If you haven’t heard the new Taylor Swift song titled, “It’s Nice to Have a Friend,” then I recommend it. Throughout the song Swift gently reminds us that our emotions are affected by the simplicity of connection. The little ways we can reach out and be present impacts another’s ability to feel loved, to feel more human. In fact, social interaction is one of the most basic human needs next to food, water, and shelter. Overall, reflecting on this song has taught me more about the value of therapeutic presence in the context of holistic care for the body, mind, and spirit. A patient I worked with on the intensive care unit recently displayed for me the importance of therapeutic presence.
Music therapy was consulted to evaluate and treat an adolescent patient who required a breathing tube and could not move most of his body. Despite movement challenges, this young man could communicate, comprehend, and attend to his surroundings. He agreed to engage in live music listening by nodding, and he shared that he did not mind the song selected. Throughout the session his vital signs remained consistent, even slightly calmer than before the intervention. The body parts that he could move remained relaxed as well. After the first song I asked him if he was done and if I could return another time. He shook his head, and I asked, “do you want me to stay?” He nodded. After the next song, he agreed to another one. By the session’s end, I had played about five, age-appropriate songs with hopeful lyrics in a soft and slow manner to which he seemed to respond appropriately (e.g., consistent vital signs, relaxed behavioral state, and self-report).
As I was facilitating the therapy, I realized that while the music was calming for him, the music was enhanced by my presence. The music, though clearly relaxing, was only half of the therapy. Without the therapist, without the observant presence of someone trained to understand the human responses to music, the music could only do a part of the job. My presence, my focus on him, giving him opportunities to choose, communicating with him like a teenager, and using a familiar modality (music) which was also accessible to him in his new medical state, was valuable to him.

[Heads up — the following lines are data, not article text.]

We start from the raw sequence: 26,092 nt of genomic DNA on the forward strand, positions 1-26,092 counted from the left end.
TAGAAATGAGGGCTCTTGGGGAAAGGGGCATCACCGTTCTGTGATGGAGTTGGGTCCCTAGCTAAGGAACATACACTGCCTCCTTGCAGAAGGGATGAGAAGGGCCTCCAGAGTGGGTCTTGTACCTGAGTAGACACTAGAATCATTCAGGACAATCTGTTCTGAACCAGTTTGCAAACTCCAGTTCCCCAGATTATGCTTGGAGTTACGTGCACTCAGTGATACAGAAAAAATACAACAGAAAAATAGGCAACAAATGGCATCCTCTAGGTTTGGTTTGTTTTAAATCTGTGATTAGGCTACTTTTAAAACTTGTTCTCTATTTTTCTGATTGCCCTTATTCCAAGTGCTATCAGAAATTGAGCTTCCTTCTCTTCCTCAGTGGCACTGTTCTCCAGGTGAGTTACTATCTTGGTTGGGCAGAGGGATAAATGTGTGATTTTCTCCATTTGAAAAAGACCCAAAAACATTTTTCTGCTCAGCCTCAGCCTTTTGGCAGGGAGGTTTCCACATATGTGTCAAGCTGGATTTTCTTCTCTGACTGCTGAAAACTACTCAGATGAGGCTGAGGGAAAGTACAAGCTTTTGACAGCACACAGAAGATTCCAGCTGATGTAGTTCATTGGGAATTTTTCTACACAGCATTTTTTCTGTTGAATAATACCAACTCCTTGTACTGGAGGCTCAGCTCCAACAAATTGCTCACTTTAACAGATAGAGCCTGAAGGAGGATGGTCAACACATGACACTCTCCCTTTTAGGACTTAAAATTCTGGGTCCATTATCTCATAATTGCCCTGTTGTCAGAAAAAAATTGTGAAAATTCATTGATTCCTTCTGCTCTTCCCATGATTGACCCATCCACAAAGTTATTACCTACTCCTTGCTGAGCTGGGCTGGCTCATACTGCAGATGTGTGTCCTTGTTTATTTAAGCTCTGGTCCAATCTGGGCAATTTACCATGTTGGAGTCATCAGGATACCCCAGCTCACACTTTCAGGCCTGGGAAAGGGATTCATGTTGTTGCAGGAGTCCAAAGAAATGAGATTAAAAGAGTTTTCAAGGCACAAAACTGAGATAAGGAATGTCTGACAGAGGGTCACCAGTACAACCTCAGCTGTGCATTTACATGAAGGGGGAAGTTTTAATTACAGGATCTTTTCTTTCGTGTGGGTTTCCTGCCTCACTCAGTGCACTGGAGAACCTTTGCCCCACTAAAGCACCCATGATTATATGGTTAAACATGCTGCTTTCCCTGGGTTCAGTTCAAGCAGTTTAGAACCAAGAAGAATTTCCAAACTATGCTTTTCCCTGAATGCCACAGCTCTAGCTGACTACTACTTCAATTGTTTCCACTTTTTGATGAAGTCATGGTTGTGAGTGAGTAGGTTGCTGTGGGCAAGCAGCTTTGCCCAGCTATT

As I observed his positive response, the phrase that came to mind was, “it’s nice to have a friend.” This young man had a mind, emotions, and preferences, however, his ability to express these attributes in a bodily way like he did previously was difficult. The therapy did more than relax him, it served to remind him that he is still able to connect and enjoy connection. He can still experience friendship, and that’s essential for the rehabilitation of his body, mind, and spirit. While listening to preferred music is a pleasurable activity, music interventions facilitated by a board-certified music therapist is a therapeutic experience that can strengthen the brain and modify behavior. It’s nice to have a music therapist.